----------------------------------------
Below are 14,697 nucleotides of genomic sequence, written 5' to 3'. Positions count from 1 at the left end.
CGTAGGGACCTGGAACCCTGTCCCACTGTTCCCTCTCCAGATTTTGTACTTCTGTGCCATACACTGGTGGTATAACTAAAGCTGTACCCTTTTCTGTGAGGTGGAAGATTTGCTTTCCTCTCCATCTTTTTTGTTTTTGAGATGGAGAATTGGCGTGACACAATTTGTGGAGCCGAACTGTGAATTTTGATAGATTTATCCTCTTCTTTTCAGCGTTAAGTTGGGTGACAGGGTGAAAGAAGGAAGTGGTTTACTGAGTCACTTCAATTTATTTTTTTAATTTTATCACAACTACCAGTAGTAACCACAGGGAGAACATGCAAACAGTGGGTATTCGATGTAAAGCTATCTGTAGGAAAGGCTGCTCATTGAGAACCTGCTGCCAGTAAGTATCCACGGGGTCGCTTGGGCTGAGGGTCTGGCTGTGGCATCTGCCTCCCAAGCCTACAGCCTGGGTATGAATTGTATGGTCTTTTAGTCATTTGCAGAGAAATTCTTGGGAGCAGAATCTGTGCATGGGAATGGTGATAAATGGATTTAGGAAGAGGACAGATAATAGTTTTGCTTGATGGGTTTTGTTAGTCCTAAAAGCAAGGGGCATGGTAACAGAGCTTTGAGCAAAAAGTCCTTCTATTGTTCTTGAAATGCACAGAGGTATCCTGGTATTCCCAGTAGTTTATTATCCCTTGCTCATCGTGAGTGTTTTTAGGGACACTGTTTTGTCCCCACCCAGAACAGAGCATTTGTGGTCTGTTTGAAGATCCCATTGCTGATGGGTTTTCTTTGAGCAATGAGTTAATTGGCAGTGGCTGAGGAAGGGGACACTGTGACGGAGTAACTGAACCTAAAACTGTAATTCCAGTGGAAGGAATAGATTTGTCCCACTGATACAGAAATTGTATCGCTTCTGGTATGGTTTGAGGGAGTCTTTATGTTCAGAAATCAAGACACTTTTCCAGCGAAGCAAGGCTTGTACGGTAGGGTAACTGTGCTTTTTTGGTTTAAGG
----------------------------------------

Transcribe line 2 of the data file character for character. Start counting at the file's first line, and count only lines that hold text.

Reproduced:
CGTAGGGACCTGGAACCCTGTCCCACTGTTCCCTCTCCAGATTTTGTACTTCTGTGCCATACACTGGTGGTATAACTAAAGCTGTACCCTTTTCTGTGAGGTGGAAGATTTGCTTTCCTCTCCATCTTTTTTGTTTTTGAGATGGAGAATTGGCGTGACACAATTTGTGGAGCCGAACTGTGAATTTTGATAGATTTATCCTCTTCTTTTCAGCGTTAAGTTGGGTGACAGGGTGAAAGAAGGAAGTGGTTTACTGAGTCACTTCAATTTATTTTTTTAATTTTATCACAACTACCAGTAGTAACCACAGGGAGAACATGCAAACAGTGGGTATTCGATGTAAAGCTATCTGTAGGAAAGGCTGCTCATTGAGAACCTGCTGCCAGTAAGTATCCACGGGGTCGCTTGGGCTGAGGGTCTGGCTGTGGCATCTGCCTCCCAAGCCTACAGCCTGGGTATGAATTGTATGGTCTTTTAGTCATTTGCAGAGAAATTCTTGGGAGCAGAATCTGTGCATGGGAATGGTGATAAATGGATTTAGGAAGAGGACAGATAATAGTTTTGCTTGATGGGTTTTGTTAGTCCTAAAAGCAAGGGGCATGGTAACAGAGCTTTGAGCAAAAAGTCCTTCTATTGTTCTTGAAATGCACAGAGGTATCCTGGTATTCCCAGTAGTTTATTATCCCTTGCTCATCGTGAGTGTTTTTAGGGACACTGTTTTGTCCCCACCCAGAACAGAGCATTTGTGGTCTGTTTGAAGATCCCATTGCTGATGGGTTTTCTTTGAGCAATGAGTTAATTGGCAGTGGCTGAGGAAGGGGACACTGTGACGGAGTAACTGAACCTAAAACTGTAATTCCAGTGGAAGGAATAGATTTGTCCCACTGATACAGAAATTGTATCGCTTCTGGTATGGTTTGAGGGAGTCTTTATGTTCAGAAATCAAGACACTTTTCCAGCGAAGCAAGGCTTGTACGGTAGGGTAACTGTGCTTTTTTGGTTTAAGG